Reforming the Criminal Defense System
February 23, 2011
Proposals for improvement of the criminal defense system commonly stress the need for more resources and, somewhat less often, the importance of giving indigent defense providers legal independence from the government that funds them. Yet virtually every suggestion for reform takes for granted the feature of the current American system that is most problematic and least defensible -- the fact that the indigent defendant is never permitted to select the attorney who will represent him, say Stephen J. Schulhofer, Robert B. McKay professor of law at New York University School of Law, and David D. Friedman, professor of law at Santa Clara University School of Law.
- In violation of free-market principles that are honored almost everywhere else, the person who has the most at stake is allowed no say in choosing the professional who will provide him one of the most important services he will ever need.
- The government's refusal to honor the defendant's own preferences is compounded by an acute conflict of interest: the official who selects his defense attorney is tied, directly or indirectly, to the same authority that is seeking to convict the defendant.
With pressure for reform rising and with unprecedented Justice Department interest in new initiatives, it would be a simple matter to institute a voucher plan on an experimental basis in a few federal districts. In particular, defense vouchers will improve the quality of legal representation for the poor. Better legal representation will, in turn, produce at least three benefits to the community, says Schulhofer and McKay:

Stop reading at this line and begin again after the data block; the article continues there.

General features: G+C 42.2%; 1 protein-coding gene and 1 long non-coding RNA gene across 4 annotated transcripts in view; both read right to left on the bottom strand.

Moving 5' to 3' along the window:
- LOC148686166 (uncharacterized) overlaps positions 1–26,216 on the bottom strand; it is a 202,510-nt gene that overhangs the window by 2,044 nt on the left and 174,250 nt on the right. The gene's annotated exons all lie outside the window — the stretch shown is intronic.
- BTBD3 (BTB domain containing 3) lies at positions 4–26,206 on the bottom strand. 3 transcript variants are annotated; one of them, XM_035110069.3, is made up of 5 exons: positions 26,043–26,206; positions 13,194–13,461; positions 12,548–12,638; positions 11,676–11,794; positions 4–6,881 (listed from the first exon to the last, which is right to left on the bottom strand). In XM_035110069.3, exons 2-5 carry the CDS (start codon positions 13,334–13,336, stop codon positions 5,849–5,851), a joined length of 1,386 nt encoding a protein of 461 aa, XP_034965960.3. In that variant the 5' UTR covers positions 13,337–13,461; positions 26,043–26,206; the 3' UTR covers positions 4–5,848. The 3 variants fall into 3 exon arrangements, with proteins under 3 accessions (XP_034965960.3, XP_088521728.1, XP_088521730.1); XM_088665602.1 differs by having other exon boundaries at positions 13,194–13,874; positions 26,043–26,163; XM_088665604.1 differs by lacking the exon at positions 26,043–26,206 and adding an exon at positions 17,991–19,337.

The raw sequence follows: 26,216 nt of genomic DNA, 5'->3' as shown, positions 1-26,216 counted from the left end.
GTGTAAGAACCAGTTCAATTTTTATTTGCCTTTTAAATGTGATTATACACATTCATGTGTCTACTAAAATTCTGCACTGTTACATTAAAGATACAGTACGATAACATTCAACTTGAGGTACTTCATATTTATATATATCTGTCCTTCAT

- Reduce the likelihood of mistakes -- that is, it will be less likely that innocent persons will be wrongfully convicted of crimes.
- Minimize adverse consequences to the innocent persons who would have been acquitted under current systems of indigent defense.
- Bring more complete information to the sentencing phase of the criminal justice system -- making it more likely that just punishments will be imposed on those who are guilty of committing criminal offenses.
Source: Stephen J. Schulhofer and David Friedman, "Reforming Indigent Defense: How Free Market Principles Can Help to Fix a Broken System," Cato Institute, September 1, 2010.
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